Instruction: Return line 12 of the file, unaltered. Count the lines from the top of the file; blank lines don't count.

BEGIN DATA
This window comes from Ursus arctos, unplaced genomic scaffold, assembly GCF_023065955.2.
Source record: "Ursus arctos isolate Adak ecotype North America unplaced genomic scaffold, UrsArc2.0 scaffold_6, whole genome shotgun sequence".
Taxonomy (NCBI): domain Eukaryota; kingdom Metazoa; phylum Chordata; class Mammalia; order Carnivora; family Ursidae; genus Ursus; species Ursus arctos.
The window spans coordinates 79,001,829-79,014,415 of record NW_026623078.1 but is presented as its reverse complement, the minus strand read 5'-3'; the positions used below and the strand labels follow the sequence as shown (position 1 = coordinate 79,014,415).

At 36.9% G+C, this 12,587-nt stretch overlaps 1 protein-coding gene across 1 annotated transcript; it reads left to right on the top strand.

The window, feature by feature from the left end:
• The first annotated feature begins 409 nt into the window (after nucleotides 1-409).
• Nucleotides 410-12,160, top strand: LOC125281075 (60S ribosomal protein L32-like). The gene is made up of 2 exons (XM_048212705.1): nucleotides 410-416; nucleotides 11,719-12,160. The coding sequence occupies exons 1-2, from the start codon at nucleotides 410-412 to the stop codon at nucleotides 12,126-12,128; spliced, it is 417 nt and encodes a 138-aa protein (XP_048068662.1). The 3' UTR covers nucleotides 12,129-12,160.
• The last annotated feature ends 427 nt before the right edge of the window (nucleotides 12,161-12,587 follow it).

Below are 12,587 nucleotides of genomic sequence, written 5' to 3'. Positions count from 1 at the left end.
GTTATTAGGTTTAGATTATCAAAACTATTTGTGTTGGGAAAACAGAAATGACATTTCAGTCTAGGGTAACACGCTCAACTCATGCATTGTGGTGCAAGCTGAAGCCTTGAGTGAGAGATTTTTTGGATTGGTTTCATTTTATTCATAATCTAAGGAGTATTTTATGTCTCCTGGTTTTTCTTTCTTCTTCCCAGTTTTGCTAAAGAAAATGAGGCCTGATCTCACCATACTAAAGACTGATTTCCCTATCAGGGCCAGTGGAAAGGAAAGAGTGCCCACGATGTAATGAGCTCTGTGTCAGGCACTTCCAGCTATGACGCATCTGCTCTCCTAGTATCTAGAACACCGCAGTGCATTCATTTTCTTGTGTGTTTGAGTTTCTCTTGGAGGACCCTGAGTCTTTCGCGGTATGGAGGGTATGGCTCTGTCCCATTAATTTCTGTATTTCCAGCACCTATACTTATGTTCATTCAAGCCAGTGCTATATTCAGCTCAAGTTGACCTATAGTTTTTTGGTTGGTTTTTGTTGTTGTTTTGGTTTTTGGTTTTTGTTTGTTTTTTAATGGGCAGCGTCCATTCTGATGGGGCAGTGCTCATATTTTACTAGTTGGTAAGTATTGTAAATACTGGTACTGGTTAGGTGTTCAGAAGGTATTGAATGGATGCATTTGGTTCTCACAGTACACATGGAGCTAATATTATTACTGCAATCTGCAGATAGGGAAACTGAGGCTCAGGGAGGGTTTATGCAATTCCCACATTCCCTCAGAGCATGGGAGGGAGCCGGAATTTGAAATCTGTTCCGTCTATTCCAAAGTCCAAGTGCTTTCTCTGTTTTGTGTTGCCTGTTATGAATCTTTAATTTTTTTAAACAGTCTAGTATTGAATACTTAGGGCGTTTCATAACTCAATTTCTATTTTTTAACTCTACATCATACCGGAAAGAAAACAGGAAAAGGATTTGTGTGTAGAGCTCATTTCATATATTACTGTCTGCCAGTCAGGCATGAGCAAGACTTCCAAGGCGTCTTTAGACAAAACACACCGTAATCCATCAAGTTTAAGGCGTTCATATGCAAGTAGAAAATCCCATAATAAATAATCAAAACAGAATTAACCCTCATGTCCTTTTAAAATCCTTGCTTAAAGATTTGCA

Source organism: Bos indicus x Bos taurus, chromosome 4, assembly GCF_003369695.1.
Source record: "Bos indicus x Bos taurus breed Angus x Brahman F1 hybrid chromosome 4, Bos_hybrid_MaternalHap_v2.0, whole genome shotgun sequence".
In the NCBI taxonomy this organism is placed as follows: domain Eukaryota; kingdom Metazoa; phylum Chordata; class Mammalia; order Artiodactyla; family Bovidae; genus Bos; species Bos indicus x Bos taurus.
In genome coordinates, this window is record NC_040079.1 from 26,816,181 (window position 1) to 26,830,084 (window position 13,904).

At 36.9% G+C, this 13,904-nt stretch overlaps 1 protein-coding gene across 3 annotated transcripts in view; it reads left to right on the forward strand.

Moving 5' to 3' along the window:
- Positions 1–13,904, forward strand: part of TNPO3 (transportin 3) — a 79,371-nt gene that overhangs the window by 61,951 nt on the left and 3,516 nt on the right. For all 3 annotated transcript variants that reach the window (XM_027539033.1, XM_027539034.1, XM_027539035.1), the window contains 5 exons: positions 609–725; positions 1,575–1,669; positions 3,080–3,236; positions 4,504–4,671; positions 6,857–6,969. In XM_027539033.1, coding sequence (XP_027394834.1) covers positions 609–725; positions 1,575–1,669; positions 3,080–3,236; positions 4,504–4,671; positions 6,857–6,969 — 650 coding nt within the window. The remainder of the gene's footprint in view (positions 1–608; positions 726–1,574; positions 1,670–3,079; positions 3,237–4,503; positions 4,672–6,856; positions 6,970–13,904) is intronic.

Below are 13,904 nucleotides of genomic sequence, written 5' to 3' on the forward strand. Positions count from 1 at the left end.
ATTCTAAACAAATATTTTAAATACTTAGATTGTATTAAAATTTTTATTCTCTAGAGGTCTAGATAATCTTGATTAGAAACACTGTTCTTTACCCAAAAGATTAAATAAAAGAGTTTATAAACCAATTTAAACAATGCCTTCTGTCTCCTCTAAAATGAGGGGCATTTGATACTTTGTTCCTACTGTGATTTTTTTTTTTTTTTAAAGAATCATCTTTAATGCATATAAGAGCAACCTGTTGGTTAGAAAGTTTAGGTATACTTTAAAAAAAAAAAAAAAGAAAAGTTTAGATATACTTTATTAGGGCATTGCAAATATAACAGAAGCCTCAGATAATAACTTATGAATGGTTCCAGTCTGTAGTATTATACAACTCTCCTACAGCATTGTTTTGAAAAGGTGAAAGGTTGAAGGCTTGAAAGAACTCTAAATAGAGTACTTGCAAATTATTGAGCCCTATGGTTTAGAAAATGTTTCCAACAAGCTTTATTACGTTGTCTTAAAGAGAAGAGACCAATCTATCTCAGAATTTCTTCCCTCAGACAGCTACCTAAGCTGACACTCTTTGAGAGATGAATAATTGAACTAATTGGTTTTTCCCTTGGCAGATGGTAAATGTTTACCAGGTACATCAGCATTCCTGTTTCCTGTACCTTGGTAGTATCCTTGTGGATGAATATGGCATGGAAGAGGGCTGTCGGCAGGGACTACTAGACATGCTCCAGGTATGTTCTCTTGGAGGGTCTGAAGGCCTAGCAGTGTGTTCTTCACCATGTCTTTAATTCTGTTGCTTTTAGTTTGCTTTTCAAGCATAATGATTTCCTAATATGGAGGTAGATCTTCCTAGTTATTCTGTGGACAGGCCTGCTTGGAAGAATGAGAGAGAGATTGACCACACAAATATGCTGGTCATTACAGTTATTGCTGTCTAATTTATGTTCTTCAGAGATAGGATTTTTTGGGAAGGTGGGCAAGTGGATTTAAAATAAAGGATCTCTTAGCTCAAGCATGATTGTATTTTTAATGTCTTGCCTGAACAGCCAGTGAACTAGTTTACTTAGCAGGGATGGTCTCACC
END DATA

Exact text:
Source organism: Bos indicus x Bos taurus, chromosome 4, assembly GCF_003369695.1.